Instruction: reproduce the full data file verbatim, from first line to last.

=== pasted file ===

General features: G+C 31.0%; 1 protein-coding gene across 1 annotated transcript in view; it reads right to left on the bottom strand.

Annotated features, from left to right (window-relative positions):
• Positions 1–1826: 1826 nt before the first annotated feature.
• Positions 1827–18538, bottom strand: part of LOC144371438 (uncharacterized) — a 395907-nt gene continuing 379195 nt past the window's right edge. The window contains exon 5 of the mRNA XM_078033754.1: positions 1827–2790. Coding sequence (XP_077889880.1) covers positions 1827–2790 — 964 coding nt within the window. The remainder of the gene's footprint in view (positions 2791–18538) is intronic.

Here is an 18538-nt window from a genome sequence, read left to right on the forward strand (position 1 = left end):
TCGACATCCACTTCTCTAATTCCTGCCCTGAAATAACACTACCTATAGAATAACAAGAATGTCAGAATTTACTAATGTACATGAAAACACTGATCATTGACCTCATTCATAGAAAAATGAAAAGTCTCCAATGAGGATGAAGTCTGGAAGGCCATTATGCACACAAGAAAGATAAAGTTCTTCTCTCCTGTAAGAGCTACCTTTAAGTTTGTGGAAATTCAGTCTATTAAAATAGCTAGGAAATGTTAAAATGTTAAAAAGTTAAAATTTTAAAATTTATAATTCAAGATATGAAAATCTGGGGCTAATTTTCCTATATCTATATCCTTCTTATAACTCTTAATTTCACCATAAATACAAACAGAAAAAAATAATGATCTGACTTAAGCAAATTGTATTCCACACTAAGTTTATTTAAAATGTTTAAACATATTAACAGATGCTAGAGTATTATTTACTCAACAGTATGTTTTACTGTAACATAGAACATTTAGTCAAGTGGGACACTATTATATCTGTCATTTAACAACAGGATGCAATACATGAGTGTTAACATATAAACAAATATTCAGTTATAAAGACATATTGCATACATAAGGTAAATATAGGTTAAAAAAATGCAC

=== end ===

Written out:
General features: G+C 31.0%; 1 protein-coding gene across 1 annotated transcript in view; it reads right to left on the bottom strand.

Annotated features, from left to right (window-relative positions):
• Positions 1–1826: 1826 nt before the first annotated feature.
• Positions 1827–18538, bottom strand: part of LOC144371438 (uncharacterized) — a 395907-nt gene continuing 379195 nt past the window's right edge. The window contains exon 5 of the mRNA XM_078033754.1: positions 1827–2790. Coding sequence (XP_077889880.1) covers positions 1827–2790 — 964 coding nt within the window. The remainder of the gene's footprint in view (positions 2791–18538) is intronic.

Here is an 18538-nt window from a genome sequence, read left to right on the forward strand (position 1 = left end):
TCGACATCCACTTCTCTAATTCCTGCCCTGAAATAACACTACCTATAGAATAACAAGAATGTCAGAATTTACTAATGTACATGAAAACACTGATCATTGACCTCATTCATAGAAAAATGAAAAGTCTCCAATGAGGATGAAGTCTGGAAGGCCATTATGCACACAAGAAAGATAAAGTTCTTCTCTCCTGTAAGAGCTACCTTTAAGTTTGTGGAAATTCAGTCTATTAAAATAGCTAGGAAATGTTAAAATGTTAAAAAGTTAAAATTTTAAAATTTATAATTCAAGATATGAAAATCTGGGGCTAATTTTCCTATATCTATATCCTTCTTATAACTCTTAATTTCACCATAAATACAAACAGAAAAAAATAATGATCTGACTTAAGCAAATTGTATTCCACACTAAGTTTATTTAAAATGTTTAAACATATTAACAGATGCTAGAGTATTATTTACTCAACAGTATGTTTTACTGTAACATAGAACATTTAGTCAAGTGGGACACTATTATATCTGTCATTTAACAACAGGATGCAATACATGAGTGTTAACATATAAACAAATATTCAGTTATAAAGACATATTGCATACATAAGGTAAATATAGGTTAAAAAAATGCAC